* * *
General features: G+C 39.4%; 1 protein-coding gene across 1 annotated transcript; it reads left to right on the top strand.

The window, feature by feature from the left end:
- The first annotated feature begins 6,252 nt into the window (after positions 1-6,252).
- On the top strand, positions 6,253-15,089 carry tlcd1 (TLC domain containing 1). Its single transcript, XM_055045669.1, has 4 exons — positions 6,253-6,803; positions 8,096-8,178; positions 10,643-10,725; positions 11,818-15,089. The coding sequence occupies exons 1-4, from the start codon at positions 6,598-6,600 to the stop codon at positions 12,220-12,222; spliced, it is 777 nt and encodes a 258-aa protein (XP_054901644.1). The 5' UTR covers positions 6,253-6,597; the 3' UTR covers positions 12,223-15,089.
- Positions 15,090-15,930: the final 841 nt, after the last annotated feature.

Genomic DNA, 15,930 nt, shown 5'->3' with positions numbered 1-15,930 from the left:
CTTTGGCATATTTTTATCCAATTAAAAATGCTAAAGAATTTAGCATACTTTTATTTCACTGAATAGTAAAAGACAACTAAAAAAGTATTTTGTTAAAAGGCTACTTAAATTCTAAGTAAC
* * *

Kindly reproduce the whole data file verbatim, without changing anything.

General features: G+C 39.4%; 1 protein-coding gene across 1 annotated transcript; it reads left to right on the top strand.

The window, feature by feature from the left end:
- The first annotated feature begins 6,252 nt into the window (after positions 1-6,252).
- On the top strand, positions 6,253-15,089 carry tlcd1 (TLC domain containing 1). Its single transcript, XM_055045669.1, has 4 exons — positions 6,253-6,803; positions 8,096-8,178; positions 10,643-10,725; positions 11,818-15,089. The coding sequence occupies exons 1-4, from the start codon at positions 6,598-6,600 to the stop codon at positions 12,220-12,222; spliced, it is 777 nt and encodes a 258-aa protein (XP_054901644.1). The 5' UTR covers positions 6,253-6,597; the 3' UTR covers positions 12,223-15,089.
- Positions 15,090-15,930: the final 841 nt, after the last annotated feature.

Genomic DNA, 15,930 nt, shown 5'->3' with positions numbered 1-15,930 from the left:
CTTTGGCATATTTTTATCCAATTAAAAATGCTAAAGAATTTAGCATACTTTTATTTCACTGAATAGTAAAAGACAACTAAAAAAGTATTTTGTTAAAAGGCTACTTAAATTCTAAGTAAC